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Claudia Kawczynska

Claudia Kawczynska is The Bark's co-founder and Editor-in-Chief.

Dog's Life: Home & Garden
Dog-friendly Yard Work
Dog-Friendly Gardens and Yards

It’s springtime, the warm weather and longer days give us time to see how our gardens and yards can be made more dog-friendly. One way is to make sure they’re free of plants that might make them sick; another is to add a few small amenities they’ll enjoy more than digging up the flower bed. Here are some ideas from Maureen Gilmer, landscape designer, horticulturalist and dog lover. More can be found online at moplants.com, where you can also download The Dog-Scaped Yard: Creating a Backyard Retreat for You and Your Dog, the eBook from which these were adapted.

Fleabane Herbs
Through the ages, fleas have been the bane of existence for humans as well as dogs. Before pesticides, it was common to strew herbs over the floor of a home, pub or castle to control vermin. The oils in many garden herbs are historic flea repellants, which led to them being dubbed “fleabane.” To use them this way, simply cut the branches and strip the leaves to line the bottom of a dog house. Or, dry the herbs and leaves and stuff them inside the lining of the dog’s bed, which naturally discourages the pests through the winter months. Some of these herbs may also discourage ticks as well.
Fleawort (Erigeron canadense), annual
Fleabane/pennyroyal (Menta pulegium), perennial
Tansy (Tanacetum vulgare), perennial
Wormwood (Artemisia absinthum), shrubby perennial
Rosemary (Rosemarinus officinalis), shrub
Sweet Bay (Laurus nobilis), tree
Eucalyptus (Eucalyptus), tree

Warm Weather Flop Spot
Dogs don’t sweat, they cool off by panting. Many dogs labeled problem diggers are really just trying to keep cool. They instinctively dig nests in shady places to access cooler soil, and sprawl out in them during the heat of the day. In heavy soils especially, this makes a huge mess—the dirt stains paving, plasters the dog’s fur and litters the yard with clods.
My solution is to provide them with a pit of their own that’s more damp and cool than the flower beds. Give them sand to lie in and it won’t stain or make mud, and when dry, it easily falls away from their fur. Keep the area slightly moist and your dog will prefer that spot over all else. You can make a few of them, scattered around damp, shady, out-of-the-way spots in the yard. Be sure to wet down the area often in the heat of the summer.

Instructions
1. Dig out a shallow pit of a size to fit your dog comfortably.
2. Mix up a bag of concrete and line the pit with a thin layer.
3. Before the concrete dries, poke a few pencil-sized holes in the bottom for drainage.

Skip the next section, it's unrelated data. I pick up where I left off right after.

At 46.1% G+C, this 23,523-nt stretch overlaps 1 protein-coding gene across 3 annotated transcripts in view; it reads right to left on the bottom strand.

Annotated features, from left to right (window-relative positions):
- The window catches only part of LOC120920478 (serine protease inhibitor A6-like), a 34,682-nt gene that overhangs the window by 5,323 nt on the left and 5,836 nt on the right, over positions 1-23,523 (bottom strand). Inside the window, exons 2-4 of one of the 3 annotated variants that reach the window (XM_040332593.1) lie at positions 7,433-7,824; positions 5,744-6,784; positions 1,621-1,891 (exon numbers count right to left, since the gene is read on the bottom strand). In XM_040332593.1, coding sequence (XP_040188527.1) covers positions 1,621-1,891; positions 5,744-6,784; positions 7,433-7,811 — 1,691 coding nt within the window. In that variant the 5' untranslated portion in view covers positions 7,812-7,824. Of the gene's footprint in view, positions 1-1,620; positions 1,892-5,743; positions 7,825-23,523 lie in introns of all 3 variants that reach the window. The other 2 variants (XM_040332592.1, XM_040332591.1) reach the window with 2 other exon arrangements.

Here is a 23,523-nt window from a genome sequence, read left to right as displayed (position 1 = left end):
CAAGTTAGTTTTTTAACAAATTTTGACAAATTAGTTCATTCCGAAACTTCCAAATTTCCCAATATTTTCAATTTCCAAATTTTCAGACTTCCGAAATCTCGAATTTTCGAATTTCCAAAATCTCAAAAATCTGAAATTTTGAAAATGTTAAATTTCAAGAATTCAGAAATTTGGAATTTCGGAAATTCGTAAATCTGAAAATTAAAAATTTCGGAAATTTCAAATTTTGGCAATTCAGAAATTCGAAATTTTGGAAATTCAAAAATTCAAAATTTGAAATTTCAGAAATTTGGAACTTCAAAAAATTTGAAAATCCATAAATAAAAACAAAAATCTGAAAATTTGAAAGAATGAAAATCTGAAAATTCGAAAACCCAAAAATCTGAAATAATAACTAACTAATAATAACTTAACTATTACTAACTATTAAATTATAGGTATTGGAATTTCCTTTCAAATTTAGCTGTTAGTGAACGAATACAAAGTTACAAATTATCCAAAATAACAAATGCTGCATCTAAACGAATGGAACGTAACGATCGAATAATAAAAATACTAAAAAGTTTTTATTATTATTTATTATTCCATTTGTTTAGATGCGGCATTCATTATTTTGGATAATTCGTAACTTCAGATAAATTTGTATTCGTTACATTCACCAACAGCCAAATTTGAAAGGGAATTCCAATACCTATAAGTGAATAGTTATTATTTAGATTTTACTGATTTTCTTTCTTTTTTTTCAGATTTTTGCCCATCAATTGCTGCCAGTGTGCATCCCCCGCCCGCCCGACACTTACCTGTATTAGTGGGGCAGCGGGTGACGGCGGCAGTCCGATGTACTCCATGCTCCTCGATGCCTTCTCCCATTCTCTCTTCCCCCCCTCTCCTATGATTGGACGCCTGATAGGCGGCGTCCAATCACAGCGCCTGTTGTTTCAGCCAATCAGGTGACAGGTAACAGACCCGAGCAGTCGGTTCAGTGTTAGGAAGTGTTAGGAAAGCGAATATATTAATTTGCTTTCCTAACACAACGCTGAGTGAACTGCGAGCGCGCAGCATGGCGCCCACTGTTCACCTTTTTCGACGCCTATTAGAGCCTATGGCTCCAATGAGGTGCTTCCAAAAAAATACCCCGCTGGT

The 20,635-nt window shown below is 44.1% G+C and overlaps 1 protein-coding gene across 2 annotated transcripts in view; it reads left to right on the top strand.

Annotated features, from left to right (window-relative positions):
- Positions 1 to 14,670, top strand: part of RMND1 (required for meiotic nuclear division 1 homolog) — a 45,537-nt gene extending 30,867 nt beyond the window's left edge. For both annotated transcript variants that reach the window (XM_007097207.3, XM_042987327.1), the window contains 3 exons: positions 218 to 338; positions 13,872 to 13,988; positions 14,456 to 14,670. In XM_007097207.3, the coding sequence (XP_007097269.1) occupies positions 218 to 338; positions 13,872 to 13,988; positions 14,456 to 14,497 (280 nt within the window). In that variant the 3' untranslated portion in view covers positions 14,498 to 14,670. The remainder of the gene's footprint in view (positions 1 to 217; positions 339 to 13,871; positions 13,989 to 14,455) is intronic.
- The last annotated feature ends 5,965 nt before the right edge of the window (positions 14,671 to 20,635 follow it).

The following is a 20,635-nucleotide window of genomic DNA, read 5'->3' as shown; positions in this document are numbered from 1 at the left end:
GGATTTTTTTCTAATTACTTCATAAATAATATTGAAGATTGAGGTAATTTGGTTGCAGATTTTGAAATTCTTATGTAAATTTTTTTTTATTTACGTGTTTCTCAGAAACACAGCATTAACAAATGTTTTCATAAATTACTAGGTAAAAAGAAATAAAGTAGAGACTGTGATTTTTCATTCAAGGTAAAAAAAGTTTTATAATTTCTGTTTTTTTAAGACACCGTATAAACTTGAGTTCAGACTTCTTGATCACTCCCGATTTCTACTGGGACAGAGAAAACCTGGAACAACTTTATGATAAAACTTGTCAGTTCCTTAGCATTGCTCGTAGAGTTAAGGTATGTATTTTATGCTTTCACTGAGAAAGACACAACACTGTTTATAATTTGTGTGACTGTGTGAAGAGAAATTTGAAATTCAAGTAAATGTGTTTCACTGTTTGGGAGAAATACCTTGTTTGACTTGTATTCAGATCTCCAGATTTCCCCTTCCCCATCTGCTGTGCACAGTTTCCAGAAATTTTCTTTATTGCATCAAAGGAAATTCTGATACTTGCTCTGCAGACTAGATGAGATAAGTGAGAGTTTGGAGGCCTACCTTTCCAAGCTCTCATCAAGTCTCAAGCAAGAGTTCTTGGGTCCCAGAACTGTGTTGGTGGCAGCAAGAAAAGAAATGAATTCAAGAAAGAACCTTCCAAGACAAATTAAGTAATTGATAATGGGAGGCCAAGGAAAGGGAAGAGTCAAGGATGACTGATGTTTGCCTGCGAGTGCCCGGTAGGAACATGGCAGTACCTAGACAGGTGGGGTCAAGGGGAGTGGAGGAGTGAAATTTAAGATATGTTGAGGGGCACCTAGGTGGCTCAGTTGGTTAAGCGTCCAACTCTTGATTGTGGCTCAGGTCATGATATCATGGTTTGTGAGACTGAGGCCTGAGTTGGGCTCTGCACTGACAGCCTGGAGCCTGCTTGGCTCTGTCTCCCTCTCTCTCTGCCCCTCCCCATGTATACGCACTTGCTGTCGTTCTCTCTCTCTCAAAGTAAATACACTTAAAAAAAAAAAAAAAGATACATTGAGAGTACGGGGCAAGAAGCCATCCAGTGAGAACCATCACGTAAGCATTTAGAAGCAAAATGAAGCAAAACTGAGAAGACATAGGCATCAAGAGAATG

4. Line the depression with at least six inches of clean white playground sand.*
5. Sprinkle with water to the point of dampness.

A Disguised Seasonal Dipping Pool
It’s easy to create a dog dipping pool that’s safe and easy to clean for the summer. The trick is to choose a sturdy, molded-plastic kiddy pool rather than an inflatable one, which is too easily punctured by sharp claws. Be sure the pool is shallow enough for your pet to get in and out of easily. (Beware: Small dogs may find the plastic sides hard to navigate when wet; choose a size that’s safe for your particular dog.)
The best way to disguise it in your garden is to set it into the ground just like a real swimming pool. Dig out the area under the pool so it sits with the rim an inch or two above the soil line. This will protect the rim and sidewalls from breakage as your dog enters and exits. She’s also less likely to chew on it, and it will stay put when empty, which is a time when big dogs tend to turn kiddy pools into play toys. The downside with this kind of pool is draining it, which can be done with a simple siphon (you can find one at home improvement stores). Or, when all else fails, bail it out with a bucket!

Al Fresco Nibbles
Rose hips. Lois the Rottweiler would sit on my deck and eat the ripe hips off my Rosa rugosa plants. The fruit of the rose softens and becomes very sweet in the fall, rich with vitamin C and many other beneficial nutrients. The vet concurred that they were equally as healthy for dogs as for people, and probably gave Lois some of the vitamins her body craved. Moreover, he said that the astringent quality of ripe rose hips would protect her from urinary tract infections. So feel free to plant roses for the dogs and let them forage in the fall!

Wheat and oat grass dog patch. Fresh wheat grass juice is a popular drink for humans. Wheat and oat grass are also good for dogs, in moderation. They will naturally graze on it when they need the nutrients it contains, rather than browsing through your flowers. If you have a dog in a small city yard, consider planting wheat grass in an outdoor patch. It grows great in low, wide troughs. Most pet suppliers sell the seeds in small quantities. For a sizeable dog patch, save money by purchasing your oat and wheat seed in quantity at a health food store. It’s free of chemicals and ideal for large plantings.